What Is Traceability In Calibration And Why Is It Important?

Imagine if you had to manually track every single calibration on every piece of equipment in your business. It would be a huge undertaking, and one that is likely not possible without some serious automation. Lucky for us, technology has progressed to a point where calibration can be automated and tracked with ease. But why is it so important to have calibration traceability? Let’s find out.

What Is Traceability?

Traceability is the ability to trace the history, application, or location of an item through a recorded chain of events. In other words, it’s a way to keep track of items as they move through a supply chain. The concept of traceability can be applied to just about anything, from food products to electronic components.

In most cases, traceability is used to ensure safety and quality control. For example, when tracing food products, companies want to be able to identify where the product came from and how it was handled along the way. This information can be used to pinpoint the source of contamination if there is a foodborne illness outbreak.

Put simply, it’s a way to ensure that measurements are precise and comparable to other similar measurements. Traceability in calibration is essential in many industries, such as medical device manufacturing, where even a small error can have grave consequences. By ensuring traceability in calibration, companies can avoid costly mistakes and improve customer confidence in their products.

What Is Traceability In Calibration?

Traceability in calibration is the ability to trace the readings of a measuring instrument to a known reference standard. This calibration traceability provides confidence that the measurements made by the instrument are accurate. Without traceability, there is no way to know if the instrument is providing accurate readings. It also allows for comparisons between different instruments, and between different laboratories. Traceability is essential for ensuring that measurements are accurate and reliable.

Why Is Traceability Calibration So Important?

When a device is calibrated, it is compared to a known standard. The process of traceability ensures that the standards used are themselves traceable to an international system of units (SI). This traceability gives confidence that the measurements made by the device are accurate and can be reproduced.
Traceability also allows for comparisons between different calibrations, providing valuable information about any changes that may have occurred. Traceability is therefore an important part of the calibration process, and its benefits should not be underestimated.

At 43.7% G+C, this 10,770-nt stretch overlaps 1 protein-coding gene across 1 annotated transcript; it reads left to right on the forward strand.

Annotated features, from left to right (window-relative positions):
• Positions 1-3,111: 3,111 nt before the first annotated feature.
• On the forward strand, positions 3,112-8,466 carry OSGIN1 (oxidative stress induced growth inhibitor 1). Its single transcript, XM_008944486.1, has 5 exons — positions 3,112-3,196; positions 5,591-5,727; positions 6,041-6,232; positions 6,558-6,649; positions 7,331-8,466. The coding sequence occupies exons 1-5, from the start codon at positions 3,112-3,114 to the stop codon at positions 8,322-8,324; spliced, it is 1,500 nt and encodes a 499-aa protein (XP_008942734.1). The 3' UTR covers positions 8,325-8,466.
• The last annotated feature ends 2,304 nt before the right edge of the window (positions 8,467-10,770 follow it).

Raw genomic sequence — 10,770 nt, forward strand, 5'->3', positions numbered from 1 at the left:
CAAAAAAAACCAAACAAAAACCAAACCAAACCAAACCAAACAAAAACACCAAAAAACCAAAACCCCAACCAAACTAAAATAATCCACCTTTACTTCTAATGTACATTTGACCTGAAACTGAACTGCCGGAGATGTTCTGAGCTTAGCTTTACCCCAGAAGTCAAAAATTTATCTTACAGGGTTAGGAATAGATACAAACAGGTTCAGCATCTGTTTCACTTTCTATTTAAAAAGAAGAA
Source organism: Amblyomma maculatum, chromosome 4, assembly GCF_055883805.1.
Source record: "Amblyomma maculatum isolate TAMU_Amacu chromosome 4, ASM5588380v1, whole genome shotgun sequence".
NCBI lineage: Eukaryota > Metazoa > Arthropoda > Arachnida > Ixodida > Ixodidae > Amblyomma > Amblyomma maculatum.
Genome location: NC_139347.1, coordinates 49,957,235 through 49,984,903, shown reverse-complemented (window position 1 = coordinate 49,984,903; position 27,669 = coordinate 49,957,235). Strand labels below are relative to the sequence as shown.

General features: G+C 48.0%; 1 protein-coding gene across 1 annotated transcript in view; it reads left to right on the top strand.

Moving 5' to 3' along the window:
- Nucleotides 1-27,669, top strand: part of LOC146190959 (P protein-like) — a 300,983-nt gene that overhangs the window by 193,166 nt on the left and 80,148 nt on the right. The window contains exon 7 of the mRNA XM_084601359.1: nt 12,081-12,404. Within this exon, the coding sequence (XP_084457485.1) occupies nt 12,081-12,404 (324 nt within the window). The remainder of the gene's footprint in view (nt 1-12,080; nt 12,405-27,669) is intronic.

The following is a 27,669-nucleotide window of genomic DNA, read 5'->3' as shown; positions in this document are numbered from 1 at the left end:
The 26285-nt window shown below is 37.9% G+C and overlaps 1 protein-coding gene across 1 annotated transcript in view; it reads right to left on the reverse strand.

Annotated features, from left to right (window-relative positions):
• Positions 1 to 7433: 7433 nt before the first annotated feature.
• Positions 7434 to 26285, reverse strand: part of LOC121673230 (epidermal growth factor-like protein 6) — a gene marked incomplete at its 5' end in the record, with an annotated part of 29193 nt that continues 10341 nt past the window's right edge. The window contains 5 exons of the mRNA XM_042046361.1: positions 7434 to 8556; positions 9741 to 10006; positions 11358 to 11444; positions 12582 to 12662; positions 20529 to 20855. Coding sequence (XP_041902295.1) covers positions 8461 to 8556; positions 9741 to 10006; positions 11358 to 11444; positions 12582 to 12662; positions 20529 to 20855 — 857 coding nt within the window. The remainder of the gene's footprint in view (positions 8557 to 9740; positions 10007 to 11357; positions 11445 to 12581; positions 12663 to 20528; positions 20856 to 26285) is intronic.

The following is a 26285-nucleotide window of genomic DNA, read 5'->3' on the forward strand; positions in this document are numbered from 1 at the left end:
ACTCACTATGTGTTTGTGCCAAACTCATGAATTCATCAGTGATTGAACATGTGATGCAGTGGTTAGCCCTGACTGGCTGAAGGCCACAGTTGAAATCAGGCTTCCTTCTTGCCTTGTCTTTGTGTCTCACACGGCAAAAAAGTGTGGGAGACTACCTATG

How Is Traceability Achieved In Calibration?

Traceability can be achieved through the use of transfer standards, which are used to calibrate an instrument. Transfer standards are themselves calibrated against other standards, which may be traceable to national or international standards. As such, traceability in calibration is a hierarchical process, with each step in the chain providing confidence in the calibration results.

In addition, achieving traceability often requires creating and maintaining a traceability chain – a record of all the steps in a product’s journey. This can be done using various methods, including barcodes, GPS tracking, and RFID tags. Traceability can be a complex and costly process, but it is essential for ensuring the safety and quality of products.

What Is The Time Limit Between Conducting A Calibration And A Calibration Check?

In order to ensure the accuracy of measurements, it is important to regularly calibrate equipment. However, it is also important to know the correct time limit between conducting a calibration and a calibration check. This time limit, known as the Traceability Chain Time Interval (TCTI), represents the maximum amount of time that can elapse between two successive calibrations without compromising the accuracy of the measurements.

The TCTI is typically set by the manufacturer of the equipment and can vary depending on the type of equipment. For example, the TCTI for a wattmeter might be set at one year, while the TCTI for a thermocouple might be set at six months. By understanding and following the TCTI for equipment, operators can ensure that their measurements are accurate and reliable.

So what is traceability in calibration? Simply put, it’s the ability to track a measurement back to its source. This means that if you take a reading on a machine and want to know where that number came from, you can follow the trail all the way back to the original calibrations of the device. Inaccurate readings can cause all sorts of problems for manufacturers, so ensuring your devices are properly calibrated and have accurate readings is essential for quality control. If you need help getting started with traceable calibration or want more information about how it can benefit your business, don’t hesitate to contact us. We would be happy to discuss our services with you and answer any questions you may have.